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4 reasons why Crank is the best action movie of the 2000s

Bourne is too shaky, Avatar is gorgeous but narratively familiar, the Fast franchise can never quite shake its street racing roots, Minority Report is meh, most of the superhero movies all blend together, and Drive, while one hell of a film, is way too restrained for me to truly think of it as an action movie.

No, the real king of the 2000s is a film that rarely gets the full recognition it deserves: Crank. It’s written and directed by Mark Neveldine and Brian Taylor, and stars Jason Statham as hitman Chev Chelios who after ruffling some feathers in the criminal underworld of L.A. gets injected with a lethal poison that will kill him if he doesn’t keep his adrenaline levels high. Essentially, it’s Statham in the role of the bus from Speed. The movie is a crazy ride that never takes itself seriously. It’s loud, mindless (not to be confused with stupid), preposterous, occasionally outrageous, and, above all else, pure fun. It’s a movie that fully accomplishes everything it sets out to do, and does so in style.

While there have been a fair share of truly great action movies so far this millennium – Inception, The Dark Knight, The Raid, Mission Impossible: Ghost Protocol, to name a few – Crank is the best of them all. Here’s why.

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1. It actually delivers non-stop action.

So many movies are described as non-stop action, but few actually are. There are always lulls and breaks, dialogue-sections to enhance the plots of flesh out relationships between characters, or a myriad of other non-actiony things. Take Shoot ‘Em Up, for instance, a movie I tend to describe as “good, but why would I ever watch it when I could watch Crank instead?” It’s another mindless action flick with plenty of cool and outrageous amounts of gunplay going on, and yet it’s bogged down by stretches of plot that feel like padding. Shoot ‘Em Up has a humdrum story that adds nothing to the film and takes away from what you want to see, I.E. Clive Owen running, leaping and sliding around guns akimbo. Crank, however, is a different beast. Due to the premise of the poison being kept in check by adrenaline, there is an in-story need for the action to just keep rolling. Sure, there are some scenes focusing on dialogue here too, but they will generally be interrupted or interpunctuated by action, even if it’s just something minor like Chelios shoving his hand into a waffle iron to keep his heart going.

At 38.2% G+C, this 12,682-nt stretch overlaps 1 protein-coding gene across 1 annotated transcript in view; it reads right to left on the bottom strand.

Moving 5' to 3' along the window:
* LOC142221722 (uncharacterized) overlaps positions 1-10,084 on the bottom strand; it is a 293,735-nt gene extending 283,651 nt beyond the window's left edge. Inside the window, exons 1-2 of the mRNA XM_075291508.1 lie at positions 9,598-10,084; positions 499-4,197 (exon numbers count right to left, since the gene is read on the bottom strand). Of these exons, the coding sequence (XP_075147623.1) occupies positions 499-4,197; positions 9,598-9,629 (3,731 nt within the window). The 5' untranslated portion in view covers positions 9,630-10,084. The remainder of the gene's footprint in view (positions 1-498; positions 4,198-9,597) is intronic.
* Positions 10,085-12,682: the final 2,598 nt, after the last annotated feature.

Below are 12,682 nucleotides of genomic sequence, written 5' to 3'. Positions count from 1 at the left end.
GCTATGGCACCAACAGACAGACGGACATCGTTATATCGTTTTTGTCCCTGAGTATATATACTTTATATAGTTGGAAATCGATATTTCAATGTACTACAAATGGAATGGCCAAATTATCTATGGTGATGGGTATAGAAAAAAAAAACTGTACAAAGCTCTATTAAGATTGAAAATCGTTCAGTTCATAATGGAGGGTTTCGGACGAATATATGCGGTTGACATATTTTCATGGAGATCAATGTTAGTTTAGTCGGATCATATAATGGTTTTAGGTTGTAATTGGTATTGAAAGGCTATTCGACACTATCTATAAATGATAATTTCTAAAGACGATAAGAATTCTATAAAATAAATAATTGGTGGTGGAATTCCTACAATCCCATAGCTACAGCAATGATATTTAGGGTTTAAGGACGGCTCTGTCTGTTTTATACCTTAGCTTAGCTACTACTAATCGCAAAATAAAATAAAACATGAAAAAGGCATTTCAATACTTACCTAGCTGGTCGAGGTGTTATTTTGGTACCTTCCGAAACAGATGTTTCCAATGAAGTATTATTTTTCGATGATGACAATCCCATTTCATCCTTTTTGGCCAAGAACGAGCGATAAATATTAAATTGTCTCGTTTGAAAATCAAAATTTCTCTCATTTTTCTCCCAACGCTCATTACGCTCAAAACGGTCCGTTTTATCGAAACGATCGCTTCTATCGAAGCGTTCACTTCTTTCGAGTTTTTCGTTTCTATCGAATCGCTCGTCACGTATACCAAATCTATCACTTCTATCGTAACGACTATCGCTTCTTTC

Of course, I’m not saying that story and dialogue are bad things. You get more invested when you care about what’s going on with the characters in a film, so they most certainly serve a purpose. Pacing is also a factor. As an example of this done right, there’s Terminator 2: Judgment Day. It has that long desert section in the middle that acts like a cooldown before the high-octane final act, and the film is better for it. But Crank’s non-stop approach works too, because it serves the particular story being told. And it makes no bones about it. When a film can’t even have establishing exposition without setting it during a high-speed car chase through a shopping mall, you know you’re in for something out of the ordinary.

Also: bonus points for Statham doing all of his own stunts.

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2. It has interesting dynamic between protagonist and antagonist.